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We examined a visiting nurse-driven CBCM program targeting BP reduction, lifestyle modification, and improvement of knowledge on hypertension for low-income persons with hypertension who were enrolled in a public health center. As anticipated, after the CBCM program, the patients showed improvement in BP control and level of hypertension self-management and knowledge. These results shared similarities with various studies (Lee, 2004; Park, 2003). The study of Lu et al. (2005), in which family doctors provided guidance on the CBCM program, showed that the rate of hypertension under control had increased from 50.4% to 69.8%, whereas in our study it increased from 0% to 72.7%. This result implied that home visit and tailored intensive management was effective for newly diagnosed hypertensive patients. Among the many components of a comprehensive health and disease management program, home visits and intensive management for the patient may be key points. Especially for newly diagnosed hypertension patients, encouraging adherence to medication and lifestyle modification should be a major opportunity for a dramatic reduction in BP.
Education alone is not associated with large net reductions in BP. Community-based health centers should have an organized system for regular review and follow up of hypertensive patients to improve control of BP (Glynn, Murphy, Smith, Schroeder, & Fahey, 2010). In our study, according to the organized screening and intensive management guidelines of the NHIC, the visiting nurse, as a case manager, could organize screening of hypertensive patients and stringently deliver the necessary care.
In this study, the patients were vulnerable because they were mostly older people, living alone, with low incomes. Therefore, the services of the case manager could be essential for improving their health outcomes. The case manager's roles included assessment, planning, coordinating, monitoring, and evaluation (Bryan, Dickenson, Fleming, Gholston, & Thompson, 1994). As described in the study of Chan, Mackenzie, Ng, and Leung (2000), these functions of the case manager are considered important factors that affect the outcome of care. Through frequent telephone contact and home visits, the patients may develop trust in the case manager, thereby increasing their motivation to manage hypertension. The human involvement and intensity of care provided by the case manager may be one of the keys to patient improvement (Chan et al., 2000).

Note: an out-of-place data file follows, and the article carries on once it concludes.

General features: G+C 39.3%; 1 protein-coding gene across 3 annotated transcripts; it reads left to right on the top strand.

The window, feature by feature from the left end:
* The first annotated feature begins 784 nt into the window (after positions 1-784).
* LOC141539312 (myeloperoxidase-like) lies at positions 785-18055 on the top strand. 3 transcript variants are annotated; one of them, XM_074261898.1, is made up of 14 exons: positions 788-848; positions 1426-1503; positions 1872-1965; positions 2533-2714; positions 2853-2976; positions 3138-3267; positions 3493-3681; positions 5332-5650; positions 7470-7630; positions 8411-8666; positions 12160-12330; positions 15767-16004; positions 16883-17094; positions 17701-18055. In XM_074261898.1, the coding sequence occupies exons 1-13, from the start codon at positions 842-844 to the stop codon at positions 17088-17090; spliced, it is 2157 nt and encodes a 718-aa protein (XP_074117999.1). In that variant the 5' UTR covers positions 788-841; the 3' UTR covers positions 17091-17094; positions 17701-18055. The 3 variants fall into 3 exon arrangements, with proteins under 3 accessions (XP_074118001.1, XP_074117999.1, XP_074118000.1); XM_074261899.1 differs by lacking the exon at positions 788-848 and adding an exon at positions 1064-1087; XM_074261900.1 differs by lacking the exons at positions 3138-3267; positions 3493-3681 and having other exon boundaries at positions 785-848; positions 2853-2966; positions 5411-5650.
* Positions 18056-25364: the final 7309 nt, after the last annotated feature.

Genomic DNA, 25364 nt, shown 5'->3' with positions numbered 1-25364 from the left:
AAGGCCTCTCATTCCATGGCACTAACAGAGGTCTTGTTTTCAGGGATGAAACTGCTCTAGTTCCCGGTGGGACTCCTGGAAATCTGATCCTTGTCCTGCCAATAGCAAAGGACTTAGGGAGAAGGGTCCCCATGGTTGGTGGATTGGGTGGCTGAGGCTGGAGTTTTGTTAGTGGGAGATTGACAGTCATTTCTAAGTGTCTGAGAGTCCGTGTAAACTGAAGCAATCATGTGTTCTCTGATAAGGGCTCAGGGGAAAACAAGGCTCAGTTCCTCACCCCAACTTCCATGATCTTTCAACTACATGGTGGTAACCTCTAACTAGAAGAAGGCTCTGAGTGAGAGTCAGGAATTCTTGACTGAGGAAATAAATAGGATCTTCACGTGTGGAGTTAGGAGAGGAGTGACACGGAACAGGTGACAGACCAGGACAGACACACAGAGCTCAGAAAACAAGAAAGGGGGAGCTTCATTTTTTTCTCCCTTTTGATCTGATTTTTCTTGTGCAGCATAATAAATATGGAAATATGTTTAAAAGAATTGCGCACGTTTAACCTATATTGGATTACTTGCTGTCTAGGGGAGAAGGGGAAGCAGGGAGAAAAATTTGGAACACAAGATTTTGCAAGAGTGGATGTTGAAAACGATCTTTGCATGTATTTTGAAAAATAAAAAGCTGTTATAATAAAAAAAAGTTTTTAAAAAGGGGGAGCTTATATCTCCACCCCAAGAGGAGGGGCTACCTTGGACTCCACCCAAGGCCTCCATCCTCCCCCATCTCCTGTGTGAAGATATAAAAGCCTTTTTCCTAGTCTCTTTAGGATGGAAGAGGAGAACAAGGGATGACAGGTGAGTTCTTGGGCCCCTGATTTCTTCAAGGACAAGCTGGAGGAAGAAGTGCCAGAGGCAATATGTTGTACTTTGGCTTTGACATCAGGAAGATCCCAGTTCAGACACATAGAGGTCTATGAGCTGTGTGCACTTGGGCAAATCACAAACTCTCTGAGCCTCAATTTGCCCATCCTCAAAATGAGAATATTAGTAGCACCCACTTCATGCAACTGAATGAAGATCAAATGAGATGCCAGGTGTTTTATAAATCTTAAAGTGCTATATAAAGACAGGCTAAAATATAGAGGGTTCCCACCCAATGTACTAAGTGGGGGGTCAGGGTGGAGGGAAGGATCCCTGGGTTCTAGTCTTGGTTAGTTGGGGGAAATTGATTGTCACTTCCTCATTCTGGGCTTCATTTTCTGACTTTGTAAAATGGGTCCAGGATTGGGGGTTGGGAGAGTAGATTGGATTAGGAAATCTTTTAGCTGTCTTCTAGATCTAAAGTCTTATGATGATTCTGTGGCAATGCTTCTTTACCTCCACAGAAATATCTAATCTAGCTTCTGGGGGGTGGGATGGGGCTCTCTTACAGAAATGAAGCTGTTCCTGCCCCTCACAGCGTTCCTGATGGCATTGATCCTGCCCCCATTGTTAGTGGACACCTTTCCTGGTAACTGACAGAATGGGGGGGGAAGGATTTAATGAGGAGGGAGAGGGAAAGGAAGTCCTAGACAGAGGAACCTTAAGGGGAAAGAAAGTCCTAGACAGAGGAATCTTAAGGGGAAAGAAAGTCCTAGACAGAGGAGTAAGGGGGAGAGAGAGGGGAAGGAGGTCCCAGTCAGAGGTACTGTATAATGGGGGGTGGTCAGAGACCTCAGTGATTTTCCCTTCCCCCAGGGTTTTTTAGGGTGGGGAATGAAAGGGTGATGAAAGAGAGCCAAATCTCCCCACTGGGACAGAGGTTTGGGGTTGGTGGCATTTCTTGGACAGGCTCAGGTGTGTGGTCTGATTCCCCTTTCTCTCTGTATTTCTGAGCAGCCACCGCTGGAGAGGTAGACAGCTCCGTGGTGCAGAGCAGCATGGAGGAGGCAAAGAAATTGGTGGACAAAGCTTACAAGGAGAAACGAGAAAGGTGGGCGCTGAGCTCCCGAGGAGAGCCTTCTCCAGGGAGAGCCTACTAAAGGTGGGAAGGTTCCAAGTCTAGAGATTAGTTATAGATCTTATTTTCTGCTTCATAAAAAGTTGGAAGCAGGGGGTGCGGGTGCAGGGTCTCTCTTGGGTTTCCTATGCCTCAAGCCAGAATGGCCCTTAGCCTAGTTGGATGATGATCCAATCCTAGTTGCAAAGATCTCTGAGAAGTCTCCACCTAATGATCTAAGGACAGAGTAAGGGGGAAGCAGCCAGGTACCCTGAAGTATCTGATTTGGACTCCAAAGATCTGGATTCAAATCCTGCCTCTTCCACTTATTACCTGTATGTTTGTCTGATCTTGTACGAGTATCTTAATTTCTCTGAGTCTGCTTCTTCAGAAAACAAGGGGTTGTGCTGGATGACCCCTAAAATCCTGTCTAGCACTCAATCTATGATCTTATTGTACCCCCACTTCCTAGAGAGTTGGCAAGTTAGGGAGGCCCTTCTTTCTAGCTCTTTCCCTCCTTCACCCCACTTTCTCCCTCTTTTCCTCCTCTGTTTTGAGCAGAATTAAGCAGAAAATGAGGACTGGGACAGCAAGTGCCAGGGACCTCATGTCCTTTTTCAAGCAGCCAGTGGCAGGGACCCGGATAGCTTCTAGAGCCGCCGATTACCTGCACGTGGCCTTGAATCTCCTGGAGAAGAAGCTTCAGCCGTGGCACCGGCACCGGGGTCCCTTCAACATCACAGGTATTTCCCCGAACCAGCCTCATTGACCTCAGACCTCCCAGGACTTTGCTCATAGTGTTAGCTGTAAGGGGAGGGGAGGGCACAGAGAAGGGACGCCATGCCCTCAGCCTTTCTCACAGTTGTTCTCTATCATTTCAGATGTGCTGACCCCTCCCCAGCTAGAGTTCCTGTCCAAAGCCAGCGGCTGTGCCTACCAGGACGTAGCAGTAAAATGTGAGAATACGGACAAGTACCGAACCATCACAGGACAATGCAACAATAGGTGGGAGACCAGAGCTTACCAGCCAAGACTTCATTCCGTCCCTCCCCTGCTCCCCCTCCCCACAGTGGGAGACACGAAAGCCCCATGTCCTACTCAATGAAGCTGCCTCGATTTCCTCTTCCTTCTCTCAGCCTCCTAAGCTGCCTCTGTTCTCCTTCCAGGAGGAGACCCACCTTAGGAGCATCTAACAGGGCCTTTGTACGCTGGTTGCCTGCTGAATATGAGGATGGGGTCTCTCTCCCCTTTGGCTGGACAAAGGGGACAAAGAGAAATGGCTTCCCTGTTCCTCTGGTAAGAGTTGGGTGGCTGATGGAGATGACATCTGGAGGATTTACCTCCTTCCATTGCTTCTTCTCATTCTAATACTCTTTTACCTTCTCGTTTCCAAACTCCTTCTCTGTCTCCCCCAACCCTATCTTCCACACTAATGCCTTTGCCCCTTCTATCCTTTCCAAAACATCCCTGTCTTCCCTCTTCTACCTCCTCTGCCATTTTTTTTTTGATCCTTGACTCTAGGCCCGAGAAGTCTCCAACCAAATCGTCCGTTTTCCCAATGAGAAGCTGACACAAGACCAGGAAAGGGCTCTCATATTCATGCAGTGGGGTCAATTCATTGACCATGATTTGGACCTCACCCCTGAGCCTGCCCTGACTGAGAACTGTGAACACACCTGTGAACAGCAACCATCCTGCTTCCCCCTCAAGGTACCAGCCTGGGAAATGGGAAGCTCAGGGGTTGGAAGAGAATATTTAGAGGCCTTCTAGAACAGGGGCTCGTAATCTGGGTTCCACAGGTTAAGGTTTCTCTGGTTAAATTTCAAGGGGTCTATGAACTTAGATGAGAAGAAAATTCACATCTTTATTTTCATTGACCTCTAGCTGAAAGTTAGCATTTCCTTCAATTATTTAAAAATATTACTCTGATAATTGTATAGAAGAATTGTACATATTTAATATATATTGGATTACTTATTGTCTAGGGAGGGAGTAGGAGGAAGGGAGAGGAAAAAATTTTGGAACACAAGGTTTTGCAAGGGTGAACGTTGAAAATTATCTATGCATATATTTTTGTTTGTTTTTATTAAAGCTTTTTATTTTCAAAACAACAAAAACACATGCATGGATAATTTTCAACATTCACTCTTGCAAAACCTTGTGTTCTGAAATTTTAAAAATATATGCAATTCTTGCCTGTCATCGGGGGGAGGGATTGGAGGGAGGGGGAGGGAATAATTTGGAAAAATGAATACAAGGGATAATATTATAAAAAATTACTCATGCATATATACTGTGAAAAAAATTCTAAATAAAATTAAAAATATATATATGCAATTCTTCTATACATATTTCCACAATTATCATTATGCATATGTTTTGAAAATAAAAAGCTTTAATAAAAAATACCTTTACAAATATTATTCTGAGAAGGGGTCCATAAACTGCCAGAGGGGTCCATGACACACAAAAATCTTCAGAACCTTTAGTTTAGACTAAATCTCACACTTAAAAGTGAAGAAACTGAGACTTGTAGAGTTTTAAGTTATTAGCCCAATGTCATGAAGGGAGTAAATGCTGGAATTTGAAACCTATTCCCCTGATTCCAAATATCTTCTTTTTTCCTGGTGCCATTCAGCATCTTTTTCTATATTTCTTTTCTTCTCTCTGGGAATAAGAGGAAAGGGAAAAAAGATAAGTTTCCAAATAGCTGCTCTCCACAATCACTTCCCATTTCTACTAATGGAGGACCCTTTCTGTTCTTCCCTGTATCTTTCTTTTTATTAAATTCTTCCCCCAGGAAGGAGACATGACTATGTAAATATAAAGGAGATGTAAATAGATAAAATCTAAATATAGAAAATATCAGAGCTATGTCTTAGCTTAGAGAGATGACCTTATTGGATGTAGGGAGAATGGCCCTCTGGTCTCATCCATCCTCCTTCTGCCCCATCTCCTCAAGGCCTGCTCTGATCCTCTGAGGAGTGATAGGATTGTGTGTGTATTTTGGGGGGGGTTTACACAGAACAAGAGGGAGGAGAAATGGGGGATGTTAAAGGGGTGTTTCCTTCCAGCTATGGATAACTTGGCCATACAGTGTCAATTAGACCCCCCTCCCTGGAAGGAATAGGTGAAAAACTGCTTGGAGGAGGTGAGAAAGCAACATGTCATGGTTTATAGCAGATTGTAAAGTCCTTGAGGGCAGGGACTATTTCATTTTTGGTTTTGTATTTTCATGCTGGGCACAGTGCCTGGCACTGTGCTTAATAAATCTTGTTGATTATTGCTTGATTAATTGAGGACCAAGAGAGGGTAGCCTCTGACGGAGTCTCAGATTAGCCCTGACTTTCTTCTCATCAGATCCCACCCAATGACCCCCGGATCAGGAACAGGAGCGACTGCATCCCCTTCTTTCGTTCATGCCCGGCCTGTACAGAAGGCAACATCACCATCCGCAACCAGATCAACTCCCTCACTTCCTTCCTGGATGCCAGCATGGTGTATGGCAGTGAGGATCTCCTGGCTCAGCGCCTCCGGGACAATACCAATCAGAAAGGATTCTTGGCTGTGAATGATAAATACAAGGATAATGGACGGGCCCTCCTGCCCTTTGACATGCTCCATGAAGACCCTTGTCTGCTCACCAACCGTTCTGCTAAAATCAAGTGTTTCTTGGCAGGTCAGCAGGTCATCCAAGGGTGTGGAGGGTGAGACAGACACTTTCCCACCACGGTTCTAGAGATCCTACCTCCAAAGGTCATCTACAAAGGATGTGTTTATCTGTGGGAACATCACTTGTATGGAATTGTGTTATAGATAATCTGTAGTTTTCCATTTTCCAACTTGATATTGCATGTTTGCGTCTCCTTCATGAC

In our study, the visiting nurses educated patients about measuring and recording their BP at every visit; this may improve estimates of BP. Self-monitoring of BP at home is a reliable alternative to office measurement (Rudd et al., 2004). This may help improve awareness, increase BP reduction, and result in better BP control than that achieved through BP monitoring in the healthcare system (Cappuccio, Kerry, Forbes, & Donald, 2004).
From pretest to post-test, the mean score in each of the dimensions of lifestyle management showed a statistically significant improvement. Self-management for a modified lifestyle is also important for patients to live successfully in the community. According to the JNC 7, lifestyle modifications such as weight reduction, low-salt diet, aerobic physical activity, moderate alcohol consumption, and a diet rich in fruits, vegetables, and low-fat dairy products are essential to reduce BP.
The level of knowledge on hypertension improved after the CBCM program, as evidenced by statements such as “severe hypertension can result in cardiac, renal, or cerebral complications” and “hypertension drugs can be stopped”. As Clark, Curran, and Noji (2000) noted, assessment of the patient's knowledge of hypertension and its effects, awareness of drug therapy, and lifestyle modification are the responsibilities of public health nurses. This study further suggests that CBCM should be accompanied by health education regarding the patient's lifestyle, basic knowledge of hypertension, and the correct measurement of BP.
Because the number of older persons in the low-income bracket without family is increasing, the role of public health nurses might be essential for managing chronic diseases as well as hypertension in the community.
This study has several limitations. Because it was not feasible to use a control group in this study, the reasons for the improvements demonstrated cannot be conclusively determined. Strictly speaking, it is difficult to judge whether the change was due to intervention or time-dependent change. In addition, this study measured the outcome only before and after the intervention; thus, the results cannot show the long-term effects of CBCM. A study measuring sustained long-term improvement is required. In addition to lack of the subject's profile, such as educational level, this study has threats such as interaction of selection and treatment, and interaction of setting and treatment. Another important limitation is the relatively small sample size, which means that the data of the sample were not representative of the low-income hypertension population. Therefore, the generalization of these findings to other populations may not be appropriate. In addition, the self-assessment method may have overestimated the participants' level of self-management. In the future, both subjective and objective assessments should be used for improving the level of self-management.
This study serves as a baseline for visiting nurse-driven CBCM for low-income patients with hypertension. These findings suggest that visiting nurse-driven CBCM targeting the self-management of BP can foster improved BP control for hypertension patients in low-income populations.